Genomic Medicine for Clinicians
The rapid advances in sequencing technologies and genomic medicine are opening new opportunities and challenges for clinical diagnostics. The third course in this series aims to equip clinicians from a variety of fields with the knowledge and skills to work in genomic medicine. The course programme will provide an introduction to the genetics of complex diseases. It will also focus on new strategies and technologies to move from genetic association to understanding causal biology and disease risk. The use of microbial whole genome sequencing in diagnostic and public health, particularly its applications to disease outbreak investigation and antimicrobial prescribing, will also be discussed. The course will combine lectures, discussions and computer-based sessions. This year there will be practical sessions on genome-wide association studies and the use of public genome datasets. This course is suitable for consultants and trainees (either general practitioners or other specialists) with an interest in complex disease genetics, personal genomics and the translation of genomics into clinical practice. Research-active clinicians are also welcome, but this is not a requirement. Familiarity with basic genetic concepts is expected, but core principles will be reviewed. To facilitate discussions and interactions with tutors and other participants, places on this course are limited to 40 participants.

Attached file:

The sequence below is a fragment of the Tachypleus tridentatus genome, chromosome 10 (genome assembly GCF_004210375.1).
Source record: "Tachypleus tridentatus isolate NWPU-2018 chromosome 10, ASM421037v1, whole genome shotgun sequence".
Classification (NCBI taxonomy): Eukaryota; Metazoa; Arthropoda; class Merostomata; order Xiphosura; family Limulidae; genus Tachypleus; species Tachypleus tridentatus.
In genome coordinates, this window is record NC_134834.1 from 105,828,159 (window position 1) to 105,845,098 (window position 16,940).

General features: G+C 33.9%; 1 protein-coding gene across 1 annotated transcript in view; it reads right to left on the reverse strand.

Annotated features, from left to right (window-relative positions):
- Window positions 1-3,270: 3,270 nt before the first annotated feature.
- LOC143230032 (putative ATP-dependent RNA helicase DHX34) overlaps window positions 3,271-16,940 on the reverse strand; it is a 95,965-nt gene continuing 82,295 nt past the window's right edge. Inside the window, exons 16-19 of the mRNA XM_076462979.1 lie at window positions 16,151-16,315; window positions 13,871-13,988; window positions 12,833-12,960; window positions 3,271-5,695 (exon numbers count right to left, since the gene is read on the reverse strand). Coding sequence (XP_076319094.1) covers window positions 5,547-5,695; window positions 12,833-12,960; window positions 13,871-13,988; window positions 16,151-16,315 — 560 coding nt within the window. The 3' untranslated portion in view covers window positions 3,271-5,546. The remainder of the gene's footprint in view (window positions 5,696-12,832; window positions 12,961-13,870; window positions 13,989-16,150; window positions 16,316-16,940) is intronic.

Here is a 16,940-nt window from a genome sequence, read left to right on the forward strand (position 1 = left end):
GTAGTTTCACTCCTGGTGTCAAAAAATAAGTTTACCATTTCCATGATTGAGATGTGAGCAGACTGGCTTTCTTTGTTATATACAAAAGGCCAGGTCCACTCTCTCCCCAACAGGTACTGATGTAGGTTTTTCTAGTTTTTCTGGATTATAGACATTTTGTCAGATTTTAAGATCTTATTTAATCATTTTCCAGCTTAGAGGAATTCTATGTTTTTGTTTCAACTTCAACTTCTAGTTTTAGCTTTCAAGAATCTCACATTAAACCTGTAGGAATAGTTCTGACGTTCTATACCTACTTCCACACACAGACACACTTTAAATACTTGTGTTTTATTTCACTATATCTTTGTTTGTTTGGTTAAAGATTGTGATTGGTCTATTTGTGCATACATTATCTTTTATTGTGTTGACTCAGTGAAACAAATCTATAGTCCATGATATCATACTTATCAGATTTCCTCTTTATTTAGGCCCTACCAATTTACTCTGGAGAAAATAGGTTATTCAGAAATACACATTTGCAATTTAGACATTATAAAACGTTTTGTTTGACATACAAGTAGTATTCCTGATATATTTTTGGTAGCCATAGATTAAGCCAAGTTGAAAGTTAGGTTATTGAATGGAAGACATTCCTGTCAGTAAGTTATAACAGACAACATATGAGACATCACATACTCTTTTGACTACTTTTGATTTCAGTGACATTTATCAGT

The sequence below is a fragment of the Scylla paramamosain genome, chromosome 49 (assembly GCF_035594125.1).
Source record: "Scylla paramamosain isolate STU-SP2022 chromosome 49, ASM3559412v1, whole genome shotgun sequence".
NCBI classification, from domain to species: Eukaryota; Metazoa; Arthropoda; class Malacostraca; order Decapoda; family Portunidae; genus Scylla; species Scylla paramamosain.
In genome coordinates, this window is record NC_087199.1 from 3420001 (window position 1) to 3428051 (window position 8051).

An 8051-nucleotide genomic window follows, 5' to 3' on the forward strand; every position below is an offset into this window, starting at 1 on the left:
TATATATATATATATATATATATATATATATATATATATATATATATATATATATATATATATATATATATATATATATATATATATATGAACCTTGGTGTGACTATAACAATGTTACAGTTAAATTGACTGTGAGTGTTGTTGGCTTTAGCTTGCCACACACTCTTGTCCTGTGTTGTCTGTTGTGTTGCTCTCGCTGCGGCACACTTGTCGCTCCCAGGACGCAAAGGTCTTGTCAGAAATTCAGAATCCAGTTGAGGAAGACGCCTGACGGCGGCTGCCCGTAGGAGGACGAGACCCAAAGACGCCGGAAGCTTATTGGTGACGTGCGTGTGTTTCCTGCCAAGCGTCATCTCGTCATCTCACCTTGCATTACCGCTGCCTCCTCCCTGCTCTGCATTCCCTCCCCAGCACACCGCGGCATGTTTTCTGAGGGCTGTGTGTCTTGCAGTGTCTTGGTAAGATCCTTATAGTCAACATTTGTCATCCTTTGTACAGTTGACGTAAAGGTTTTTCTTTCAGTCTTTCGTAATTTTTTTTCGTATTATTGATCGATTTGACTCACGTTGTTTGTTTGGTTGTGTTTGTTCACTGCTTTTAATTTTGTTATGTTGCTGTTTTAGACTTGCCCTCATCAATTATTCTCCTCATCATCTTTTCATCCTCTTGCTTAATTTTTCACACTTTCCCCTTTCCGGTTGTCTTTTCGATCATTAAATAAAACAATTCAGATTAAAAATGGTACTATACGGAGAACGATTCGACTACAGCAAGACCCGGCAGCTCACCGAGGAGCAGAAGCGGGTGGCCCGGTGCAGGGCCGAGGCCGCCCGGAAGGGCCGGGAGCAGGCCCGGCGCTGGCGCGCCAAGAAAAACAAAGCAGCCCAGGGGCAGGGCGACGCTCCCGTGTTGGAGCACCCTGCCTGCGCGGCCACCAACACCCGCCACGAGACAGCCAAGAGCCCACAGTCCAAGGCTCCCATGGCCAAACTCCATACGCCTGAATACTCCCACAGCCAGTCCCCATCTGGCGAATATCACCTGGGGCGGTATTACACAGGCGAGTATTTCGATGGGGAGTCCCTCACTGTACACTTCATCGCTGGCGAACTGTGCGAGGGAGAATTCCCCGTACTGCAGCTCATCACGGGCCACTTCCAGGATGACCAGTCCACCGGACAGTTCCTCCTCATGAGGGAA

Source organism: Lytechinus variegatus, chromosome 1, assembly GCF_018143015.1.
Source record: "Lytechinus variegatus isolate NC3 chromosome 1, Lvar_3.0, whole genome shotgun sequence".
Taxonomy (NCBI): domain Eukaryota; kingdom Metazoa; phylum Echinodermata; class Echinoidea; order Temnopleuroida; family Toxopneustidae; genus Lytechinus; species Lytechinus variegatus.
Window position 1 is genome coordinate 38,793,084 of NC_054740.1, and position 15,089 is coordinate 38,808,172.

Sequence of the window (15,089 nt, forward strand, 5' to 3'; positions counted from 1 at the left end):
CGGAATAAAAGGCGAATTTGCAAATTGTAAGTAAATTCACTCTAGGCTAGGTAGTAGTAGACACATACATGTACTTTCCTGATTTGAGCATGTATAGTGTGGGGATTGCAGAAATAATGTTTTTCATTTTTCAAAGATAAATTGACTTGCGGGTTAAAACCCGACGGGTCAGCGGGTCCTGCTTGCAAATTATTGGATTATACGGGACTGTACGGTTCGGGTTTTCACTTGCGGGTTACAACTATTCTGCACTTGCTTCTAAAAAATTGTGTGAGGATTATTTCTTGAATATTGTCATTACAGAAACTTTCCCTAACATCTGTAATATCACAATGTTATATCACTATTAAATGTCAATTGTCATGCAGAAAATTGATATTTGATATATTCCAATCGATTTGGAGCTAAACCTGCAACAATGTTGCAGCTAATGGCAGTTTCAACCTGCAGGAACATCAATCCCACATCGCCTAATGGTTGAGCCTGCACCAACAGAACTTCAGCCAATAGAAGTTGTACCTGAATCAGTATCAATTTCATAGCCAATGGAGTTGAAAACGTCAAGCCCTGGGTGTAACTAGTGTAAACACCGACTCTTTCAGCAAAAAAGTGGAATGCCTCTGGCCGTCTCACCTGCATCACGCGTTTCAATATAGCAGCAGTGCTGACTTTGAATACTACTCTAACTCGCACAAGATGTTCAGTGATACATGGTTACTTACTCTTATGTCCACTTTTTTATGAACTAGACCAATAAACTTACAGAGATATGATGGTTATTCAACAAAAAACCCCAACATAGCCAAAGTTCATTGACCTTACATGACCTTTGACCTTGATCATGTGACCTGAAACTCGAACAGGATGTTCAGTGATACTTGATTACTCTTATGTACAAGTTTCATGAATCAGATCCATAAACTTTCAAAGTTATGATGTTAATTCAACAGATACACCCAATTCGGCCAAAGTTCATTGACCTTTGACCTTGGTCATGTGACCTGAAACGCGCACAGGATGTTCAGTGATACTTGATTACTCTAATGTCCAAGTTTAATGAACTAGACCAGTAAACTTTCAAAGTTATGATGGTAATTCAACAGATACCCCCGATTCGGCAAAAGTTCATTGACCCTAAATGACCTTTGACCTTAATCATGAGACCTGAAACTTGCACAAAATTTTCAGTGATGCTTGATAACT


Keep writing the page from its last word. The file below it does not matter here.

The Royal College of Physicians (London) has awarded this course 15 credits for the purposes of CPD.
Following attendance of this course, participants will be able to:
- Describe and critically evaluate the current field of genomic medicine.
- Discuss critique merging sequencing technologies used in gene identification.
- Interpret and communicate the findings of a Genome-Wide Association Study.
- Integrate and assess the use of genomics in the clinical environment, for example, when prescribing drugs.
- Identify and discuss future opportunities and challenges of the use of genomics in clinical medicine.